Protests continue in Australian refugee detention camps

By Mark Church
8 December 2012

Kurdish Iranian asylum seeker, Omid Sorouseh, who had been on a hunger strike on Nauru for over 50 days, was evacuated to Australia in a secret government operation on November 30. He had been taken to a Nauru hospital two weeks earlier, after he began excreting blood. Sorouseh began his hunger strike in October in protest over the Australian Labor government’s revived “Pacific Solution”, involving the lengthy detention of refugees on Pacific islands on Nauru and in Papua New Guinea.

According to the asylum seekers’ Facebook page, eight refugees on hunger strike collapsed on Wednesday after they also began to refuse water. Three of the men were reportedly transferred to a Nauru hospital, where they refused medical treatment.

Other refugees on the island are continuing protests and appeals for help, with a spate of self-harm attempts and hunger strikes. On November 28 it was reported that there were ten self-harm attempts, of which the Australian immigration authorities confirmed six. On December 3, the immigration department confirmed a total of 12 self-harm attempts in the previous week. Asylum seekers have reported that at least 35 people on Nauru are maintaining hunger strikes.

One refugee, identified as Mehdi, told ABC Radio National: “This is not a detention centre, this is a slaughterhouse. This cruel place compels them to attempt suicide and the guys [are] hurting themselves.” He added: “In our country, we were living with the fear of being killed physically, but here the government [is] killing us mentally.”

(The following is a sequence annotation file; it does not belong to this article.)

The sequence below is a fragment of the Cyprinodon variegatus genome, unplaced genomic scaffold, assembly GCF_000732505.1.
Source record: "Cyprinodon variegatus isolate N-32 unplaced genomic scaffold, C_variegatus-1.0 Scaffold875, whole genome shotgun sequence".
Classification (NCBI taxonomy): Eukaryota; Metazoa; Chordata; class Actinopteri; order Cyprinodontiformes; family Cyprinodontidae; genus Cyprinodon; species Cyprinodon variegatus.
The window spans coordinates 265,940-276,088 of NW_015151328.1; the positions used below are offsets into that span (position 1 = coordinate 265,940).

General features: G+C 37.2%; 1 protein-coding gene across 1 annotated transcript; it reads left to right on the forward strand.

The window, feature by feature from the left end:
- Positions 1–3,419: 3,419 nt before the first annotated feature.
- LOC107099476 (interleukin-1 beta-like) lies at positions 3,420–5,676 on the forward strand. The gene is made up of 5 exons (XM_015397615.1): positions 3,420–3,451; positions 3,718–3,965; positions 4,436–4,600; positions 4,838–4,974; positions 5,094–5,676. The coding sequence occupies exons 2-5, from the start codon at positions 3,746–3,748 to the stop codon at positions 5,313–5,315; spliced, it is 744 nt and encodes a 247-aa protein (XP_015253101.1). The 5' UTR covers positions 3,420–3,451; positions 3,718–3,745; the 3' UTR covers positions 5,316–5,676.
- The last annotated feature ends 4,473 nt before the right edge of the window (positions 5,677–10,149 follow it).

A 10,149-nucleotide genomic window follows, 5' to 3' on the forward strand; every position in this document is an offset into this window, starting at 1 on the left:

The refugees have been protesting against the barbaric conditions in the island camps, as well as the uncertainty over when the Australian government will process their asylum claims. Under the policy announced by Prime Minister Julia Gillard in August, Australia will not grant asylum to anyone arriving in the country by boat, even after they are officially assessed as refugees, until they spend around five years, or longer, in a Pacific detention centre. This illegal policy of indefinite detention is labelled the “no advantage” test. Refugees are to be detained for the length of time—often many years—that asylum seekers wait in camps in Africa or the Middle East before being granted refuge through the narrow and restrictive official channels.

The detention facilities are rapidly filling to capacity. On November 30, another round of refugees from Sri Lanka and Iran, including women and children, were sent to the newly opened facility on Papua New Guinea’s Manus Island. Reports indicate that some also went on hunger strike after being told that their asylum claims would take years to be processed.

The Nauru camp was reported as being barren and rat-infested, even before the first wave of deported refugees arrived. The detainees remain housed in tents, with no permanent structures and little shade in the hot, tropical climate. An Amnesty International report, filed after an inspection of the camp two weeks ago, described the conditions on the island as “completely unacceptable.” Refugees lived in cramped conditions, lacking privacy in tents that leaked, were damp and flooded after tropical downpours.